87-building-on-our-past-historic-preservation-as-economic-engine

Pittsburgh-2011-08-15-020, a Creative Commons Attribution (2.0) image from pquan’s photostream

Pittsburgh’s historic buildings are irreplaceable treasures that make our city unique and give it a character and presence that many newer cities spend millions of dollars to try to replicate. We must start to recognize the incredible value of these architectural gems and use them to our advantage to serve as cornerstones for neighborhood revitalization and economic growth. Too often we discard one-of-a-kind historic buildings in the name of “progress” and replace them with cookie-cutter developments that add nothing to the character of the city. That has to stop.

1. Historic Preservation for Economic Growth

Historic preservation and revitalization are proven economic growth strategies. People want to live in a city that has preserved and re-activated its historic assets and adapted new uses from old treasures. We already have many examples of this strategy right here in Pittsburgh, from the Heinz Lofts on the North Shore to the Church Brew Works on the border of Lawrenceville and Bloomfield. Yet, far too often city leaders fail to recognize this potential and surrender our historic assets to make a quick buck.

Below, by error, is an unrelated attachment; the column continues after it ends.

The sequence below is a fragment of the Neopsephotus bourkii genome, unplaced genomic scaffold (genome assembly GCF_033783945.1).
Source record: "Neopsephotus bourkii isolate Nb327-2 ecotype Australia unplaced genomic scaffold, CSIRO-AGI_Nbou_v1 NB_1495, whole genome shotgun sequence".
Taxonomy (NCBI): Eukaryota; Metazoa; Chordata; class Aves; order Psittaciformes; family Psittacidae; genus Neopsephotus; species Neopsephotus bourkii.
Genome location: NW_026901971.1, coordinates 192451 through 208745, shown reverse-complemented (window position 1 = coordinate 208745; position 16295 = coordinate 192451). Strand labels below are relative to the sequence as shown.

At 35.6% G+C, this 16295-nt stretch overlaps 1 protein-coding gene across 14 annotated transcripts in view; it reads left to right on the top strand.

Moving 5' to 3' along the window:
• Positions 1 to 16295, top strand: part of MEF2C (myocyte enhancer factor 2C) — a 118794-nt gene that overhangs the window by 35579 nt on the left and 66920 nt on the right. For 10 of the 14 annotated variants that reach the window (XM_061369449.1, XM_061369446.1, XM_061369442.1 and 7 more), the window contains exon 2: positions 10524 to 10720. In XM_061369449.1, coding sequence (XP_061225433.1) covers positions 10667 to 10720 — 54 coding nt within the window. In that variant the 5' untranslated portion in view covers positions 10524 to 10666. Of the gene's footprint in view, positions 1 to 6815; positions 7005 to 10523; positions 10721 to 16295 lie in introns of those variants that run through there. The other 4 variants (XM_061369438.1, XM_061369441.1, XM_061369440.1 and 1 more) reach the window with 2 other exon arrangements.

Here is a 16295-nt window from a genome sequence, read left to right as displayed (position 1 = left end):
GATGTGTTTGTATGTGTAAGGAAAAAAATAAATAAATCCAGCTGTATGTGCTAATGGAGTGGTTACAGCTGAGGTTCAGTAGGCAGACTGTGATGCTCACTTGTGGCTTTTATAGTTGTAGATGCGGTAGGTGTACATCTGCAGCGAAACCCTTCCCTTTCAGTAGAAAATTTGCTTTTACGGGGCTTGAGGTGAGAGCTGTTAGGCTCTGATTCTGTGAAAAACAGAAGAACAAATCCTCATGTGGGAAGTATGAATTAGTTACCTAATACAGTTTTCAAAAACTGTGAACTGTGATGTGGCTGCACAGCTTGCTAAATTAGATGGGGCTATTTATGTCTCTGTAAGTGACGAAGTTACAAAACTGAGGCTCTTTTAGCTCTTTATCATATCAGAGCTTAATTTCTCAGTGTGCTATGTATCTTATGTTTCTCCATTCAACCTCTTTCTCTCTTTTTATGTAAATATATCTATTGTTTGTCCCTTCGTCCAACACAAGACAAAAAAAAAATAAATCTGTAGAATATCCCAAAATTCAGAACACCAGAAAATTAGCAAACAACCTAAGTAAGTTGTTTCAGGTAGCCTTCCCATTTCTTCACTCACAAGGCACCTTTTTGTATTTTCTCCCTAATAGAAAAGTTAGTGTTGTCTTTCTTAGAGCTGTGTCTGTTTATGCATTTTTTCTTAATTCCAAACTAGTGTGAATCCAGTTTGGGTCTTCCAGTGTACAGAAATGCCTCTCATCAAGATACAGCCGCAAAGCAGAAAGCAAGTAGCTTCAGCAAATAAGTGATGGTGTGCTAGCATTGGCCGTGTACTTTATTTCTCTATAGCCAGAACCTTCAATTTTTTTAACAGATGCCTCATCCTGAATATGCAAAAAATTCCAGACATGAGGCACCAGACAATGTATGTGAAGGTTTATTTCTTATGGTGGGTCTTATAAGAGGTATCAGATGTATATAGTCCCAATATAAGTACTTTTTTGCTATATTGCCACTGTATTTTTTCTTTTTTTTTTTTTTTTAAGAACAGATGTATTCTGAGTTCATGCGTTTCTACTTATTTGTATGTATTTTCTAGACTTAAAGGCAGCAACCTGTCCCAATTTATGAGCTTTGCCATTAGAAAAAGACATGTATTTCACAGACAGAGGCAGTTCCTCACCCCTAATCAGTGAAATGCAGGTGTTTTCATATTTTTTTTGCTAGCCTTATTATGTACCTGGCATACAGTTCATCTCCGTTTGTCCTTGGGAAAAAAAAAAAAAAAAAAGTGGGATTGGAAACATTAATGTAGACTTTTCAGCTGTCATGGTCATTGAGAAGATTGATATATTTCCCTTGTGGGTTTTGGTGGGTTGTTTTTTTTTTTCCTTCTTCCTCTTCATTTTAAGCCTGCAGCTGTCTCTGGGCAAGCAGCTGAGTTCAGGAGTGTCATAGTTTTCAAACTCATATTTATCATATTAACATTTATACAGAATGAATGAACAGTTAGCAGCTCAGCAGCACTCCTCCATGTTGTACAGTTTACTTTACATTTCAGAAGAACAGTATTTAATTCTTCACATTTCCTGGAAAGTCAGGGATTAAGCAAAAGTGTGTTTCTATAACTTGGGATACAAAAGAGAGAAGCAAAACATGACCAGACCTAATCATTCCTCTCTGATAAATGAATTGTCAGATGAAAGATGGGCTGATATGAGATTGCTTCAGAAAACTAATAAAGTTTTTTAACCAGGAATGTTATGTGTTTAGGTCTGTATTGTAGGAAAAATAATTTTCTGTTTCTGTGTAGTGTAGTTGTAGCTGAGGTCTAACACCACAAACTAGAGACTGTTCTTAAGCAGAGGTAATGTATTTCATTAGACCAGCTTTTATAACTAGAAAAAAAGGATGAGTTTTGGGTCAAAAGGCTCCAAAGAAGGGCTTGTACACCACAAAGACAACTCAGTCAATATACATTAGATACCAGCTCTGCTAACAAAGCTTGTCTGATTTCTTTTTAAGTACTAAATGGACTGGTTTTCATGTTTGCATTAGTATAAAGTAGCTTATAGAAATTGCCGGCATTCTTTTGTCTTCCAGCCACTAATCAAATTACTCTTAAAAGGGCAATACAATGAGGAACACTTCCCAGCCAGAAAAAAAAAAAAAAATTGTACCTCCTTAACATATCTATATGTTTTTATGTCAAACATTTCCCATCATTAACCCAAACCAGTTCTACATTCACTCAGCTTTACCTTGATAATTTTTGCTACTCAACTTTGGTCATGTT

Many of our historic assets are in neighborhoods that have been ignored by developers and city leaders for decades. Yet if they were marketed properly and if developers were aware of federal and state historic preservation tax credits they would become very attractive opportunities and could spur the revitalization of neighborhoods and the reinvestment of resources into these communities. I will work every day to make sure that we protect these historic assets. As mayor, I will work collaboratively to find developers and community members who are ready and willing to envision new uses for them that will create jobs, bring vibrancy to our neighborhoods, and put Pittsburgh on the map for creative historic preservation.

2. Preservation is Green

In addition to the proven economic development benefits, preserving and adapting an existing building is the most sustainable development strategy possible. Even the greenest new building uses more energy than the adaptation of an existing building and the more we can transform our historic structures with energy efficiency upgrades the more money we can save and the cleaner and greener Pittsburgh will be.